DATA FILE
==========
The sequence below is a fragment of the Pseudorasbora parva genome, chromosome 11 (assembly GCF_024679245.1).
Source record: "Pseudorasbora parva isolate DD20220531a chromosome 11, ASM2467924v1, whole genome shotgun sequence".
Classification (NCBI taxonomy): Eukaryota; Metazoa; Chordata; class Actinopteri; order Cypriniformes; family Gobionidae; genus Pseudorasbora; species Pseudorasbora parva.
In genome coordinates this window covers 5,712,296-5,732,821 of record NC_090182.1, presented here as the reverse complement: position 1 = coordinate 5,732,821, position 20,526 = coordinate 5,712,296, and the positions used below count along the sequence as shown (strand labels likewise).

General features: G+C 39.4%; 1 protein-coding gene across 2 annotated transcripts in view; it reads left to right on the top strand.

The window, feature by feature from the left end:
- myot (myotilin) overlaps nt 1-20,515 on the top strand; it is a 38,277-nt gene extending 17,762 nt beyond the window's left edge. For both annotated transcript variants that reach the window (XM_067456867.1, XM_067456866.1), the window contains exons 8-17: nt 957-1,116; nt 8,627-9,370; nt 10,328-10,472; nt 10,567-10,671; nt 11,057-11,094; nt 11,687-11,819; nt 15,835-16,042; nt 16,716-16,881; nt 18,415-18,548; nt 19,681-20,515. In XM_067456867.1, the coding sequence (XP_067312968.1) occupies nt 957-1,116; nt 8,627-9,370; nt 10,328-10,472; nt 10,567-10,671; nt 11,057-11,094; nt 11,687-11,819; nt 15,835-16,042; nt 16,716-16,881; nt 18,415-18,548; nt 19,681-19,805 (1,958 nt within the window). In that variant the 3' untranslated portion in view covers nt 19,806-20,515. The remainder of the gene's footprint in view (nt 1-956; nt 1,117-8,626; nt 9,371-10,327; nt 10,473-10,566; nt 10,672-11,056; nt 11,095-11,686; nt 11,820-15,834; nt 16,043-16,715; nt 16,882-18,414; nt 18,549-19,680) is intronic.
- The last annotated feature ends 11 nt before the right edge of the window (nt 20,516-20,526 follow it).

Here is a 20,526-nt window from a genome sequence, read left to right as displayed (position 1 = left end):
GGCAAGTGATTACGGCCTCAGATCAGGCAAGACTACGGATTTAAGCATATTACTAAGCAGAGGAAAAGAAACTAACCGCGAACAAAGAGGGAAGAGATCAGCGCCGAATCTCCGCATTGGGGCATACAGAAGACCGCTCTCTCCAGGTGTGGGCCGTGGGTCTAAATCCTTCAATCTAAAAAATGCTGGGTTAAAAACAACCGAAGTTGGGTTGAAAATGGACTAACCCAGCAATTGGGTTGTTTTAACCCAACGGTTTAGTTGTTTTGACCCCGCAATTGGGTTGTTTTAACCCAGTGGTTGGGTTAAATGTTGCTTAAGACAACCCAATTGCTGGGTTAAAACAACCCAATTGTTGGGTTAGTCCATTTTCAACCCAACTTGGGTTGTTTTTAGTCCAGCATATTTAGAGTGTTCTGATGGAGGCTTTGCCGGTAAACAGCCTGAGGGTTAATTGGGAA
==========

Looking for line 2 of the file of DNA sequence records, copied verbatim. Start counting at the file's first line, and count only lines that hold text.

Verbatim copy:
Source record: "Pseudorasbora parva isolate DD20220531a chromosome 11, ASM2467924v1, whole genome shotgun sequence".